Agencies, industry aim to narrow 'digital divide'
- By Dan Caterinicchia, Dan Caterinicchia
- Jul 11, 1999
More Americans than ever are using computers and connecting to the Internet, but a significant portion of the population - particularly minorities and those in rural areas - lacks access to basic information technology tools, so the federal government should partner with the private sector to narrow the gap, according to a report released last week by the Commerce Department.
The report shows that computer and Internet access varies widely, depending on income, education, race and geography. For example, households with an income of $75,000 or more are 20 times more likely to have access to the Internet than households at low income levels and are nine times as likely to have a computer.
Other data found that households in rural areas lag significantly behind households in urban areas, across all income levels. Also, black and Hispanic households are about half as likely to own a computer as white households.
"Government can't do it alone," said Larry Irving, assistant secretary of the National Telecommunications and Information Administration at Commerce. "We need to use the best of both worlds - public and private - and citizens, political leaders and community leaders."
Report Urges Action
The report, "Falling Through the Net: Defining the Digital Divide," urges policy-makers to continue the pro-competition and universal-service policies that have made access to IT affordable for most Americans. It singles out Community Access Centers, such as schools and libraries, with Internet access as part of the solution.
The Education Department's Community Technology Centers program, currently in its first year, will enable the CTCs to be funded in economically distressed communities on a broader scale. Education is selecting the sites that will receive the allocated $10 million in funding. State and local education agencies, institutes of higher education, and other public and private nonprofit or for-profit organizations are eligible to receive grants.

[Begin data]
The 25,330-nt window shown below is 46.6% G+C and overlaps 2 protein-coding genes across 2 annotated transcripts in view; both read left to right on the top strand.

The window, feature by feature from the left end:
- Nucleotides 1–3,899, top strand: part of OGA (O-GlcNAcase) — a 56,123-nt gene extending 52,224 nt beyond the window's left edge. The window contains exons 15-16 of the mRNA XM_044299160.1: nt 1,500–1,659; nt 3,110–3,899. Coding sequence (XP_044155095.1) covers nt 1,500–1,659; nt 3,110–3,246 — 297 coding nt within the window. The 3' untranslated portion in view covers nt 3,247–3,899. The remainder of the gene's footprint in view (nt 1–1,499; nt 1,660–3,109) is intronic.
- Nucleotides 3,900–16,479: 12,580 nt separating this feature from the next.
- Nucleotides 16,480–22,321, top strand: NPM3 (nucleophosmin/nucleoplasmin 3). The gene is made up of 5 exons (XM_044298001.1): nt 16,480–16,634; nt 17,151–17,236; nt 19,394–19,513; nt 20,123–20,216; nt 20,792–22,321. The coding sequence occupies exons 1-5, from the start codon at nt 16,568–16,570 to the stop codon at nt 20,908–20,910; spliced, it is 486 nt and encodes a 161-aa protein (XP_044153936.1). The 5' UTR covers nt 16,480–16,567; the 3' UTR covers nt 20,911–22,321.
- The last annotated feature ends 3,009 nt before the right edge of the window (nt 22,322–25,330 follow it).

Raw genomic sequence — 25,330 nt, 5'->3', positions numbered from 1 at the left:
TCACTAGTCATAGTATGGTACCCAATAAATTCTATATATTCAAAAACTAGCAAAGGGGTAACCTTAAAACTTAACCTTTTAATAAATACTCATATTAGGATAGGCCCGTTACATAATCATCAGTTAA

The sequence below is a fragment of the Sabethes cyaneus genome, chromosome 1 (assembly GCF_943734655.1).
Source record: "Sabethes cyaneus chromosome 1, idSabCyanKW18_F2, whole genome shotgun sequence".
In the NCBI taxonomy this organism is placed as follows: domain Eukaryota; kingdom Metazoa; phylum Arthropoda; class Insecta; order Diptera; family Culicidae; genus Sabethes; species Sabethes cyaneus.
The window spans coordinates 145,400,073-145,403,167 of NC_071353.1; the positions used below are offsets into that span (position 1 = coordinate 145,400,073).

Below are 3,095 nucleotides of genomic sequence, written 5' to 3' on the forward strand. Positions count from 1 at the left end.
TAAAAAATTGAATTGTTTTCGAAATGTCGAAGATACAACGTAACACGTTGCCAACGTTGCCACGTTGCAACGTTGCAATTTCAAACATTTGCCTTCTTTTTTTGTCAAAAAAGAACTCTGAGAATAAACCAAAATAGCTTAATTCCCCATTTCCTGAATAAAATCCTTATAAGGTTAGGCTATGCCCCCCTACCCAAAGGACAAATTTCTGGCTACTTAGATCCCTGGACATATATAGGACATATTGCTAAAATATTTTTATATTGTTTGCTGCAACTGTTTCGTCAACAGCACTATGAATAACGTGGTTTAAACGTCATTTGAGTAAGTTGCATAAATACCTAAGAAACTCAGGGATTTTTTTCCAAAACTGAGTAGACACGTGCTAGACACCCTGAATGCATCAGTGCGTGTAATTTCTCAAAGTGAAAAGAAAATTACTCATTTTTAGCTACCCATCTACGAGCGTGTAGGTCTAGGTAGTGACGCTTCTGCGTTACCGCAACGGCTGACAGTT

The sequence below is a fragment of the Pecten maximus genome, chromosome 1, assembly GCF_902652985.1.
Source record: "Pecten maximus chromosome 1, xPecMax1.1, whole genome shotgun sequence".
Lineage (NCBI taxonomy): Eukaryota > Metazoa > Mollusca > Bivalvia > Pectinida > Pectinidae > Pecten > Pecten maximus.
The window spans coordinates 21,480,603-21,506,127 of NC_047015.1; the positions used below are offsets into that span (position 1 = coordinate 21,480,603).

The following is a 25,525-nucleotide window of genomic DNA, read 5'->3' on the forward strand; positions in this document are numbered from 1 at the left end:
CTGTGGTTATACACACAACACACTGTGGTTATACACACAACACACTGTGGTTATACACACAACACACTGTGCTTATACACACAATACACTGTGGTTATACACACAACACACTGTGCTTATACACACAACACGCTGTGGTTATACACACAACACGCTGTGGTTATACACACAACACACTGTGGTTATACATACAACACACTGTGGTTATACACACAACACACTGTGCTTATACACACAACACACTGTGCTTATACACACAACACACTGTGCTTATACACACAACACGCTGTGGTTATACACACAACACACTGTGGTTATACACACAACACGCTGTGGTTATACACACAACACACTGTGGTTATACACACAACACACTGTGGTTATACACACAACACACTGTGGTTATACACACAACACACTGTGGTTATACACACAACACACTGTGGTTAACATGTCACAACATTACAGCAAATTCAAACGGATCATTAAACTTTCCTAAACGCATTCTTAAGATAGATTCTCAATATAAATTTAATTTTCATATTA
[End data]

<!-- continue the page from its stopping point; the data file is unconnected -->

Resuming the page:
"We are hoping that this federal investment will be seen as the catalyst for the creation of centers where none exist and are needed, as well as for the expansion of existing centers," said Norris Dickard, senior policy adviser at Education and director of the CTC program.
Dickard said the program received 745 applications for grants from all 50 states. The awards to the 40 to 60 recipients will be made in mid-September.
Commerce has headed the initiative to connect all Americans to the Internet, working with the CTC program and the Clinton administration's E-Rate program, which requires telecommunications carriers to provide services to eligible schools and libraries at a discounted rate.
Also, the Department of Housing and Urban Development has established Neighborhood Networks, a community-based initiative that encourages the development of resource and computer learning centers. A Neighborhood Networks center is a room or series of rooms filled with computers in or near HUD-assisted and/or -insured housing. "Everyday things that people take for granted and use, like health care information, are accessed through the Neighborhood Networks centers," said Lemar Wooley, a HUD spokesman.
In announcing the Commerce report, NTIA's Irving was joined by representatives from the private sector and the National Urban League who discussed partnerships and programs aimed at narrowing the digital divide. For example, America Online has teamed with the Benton Foundation to establish the National Digital Divide Clearinghouse, which will contain information and resources to help communities connect with IT programs.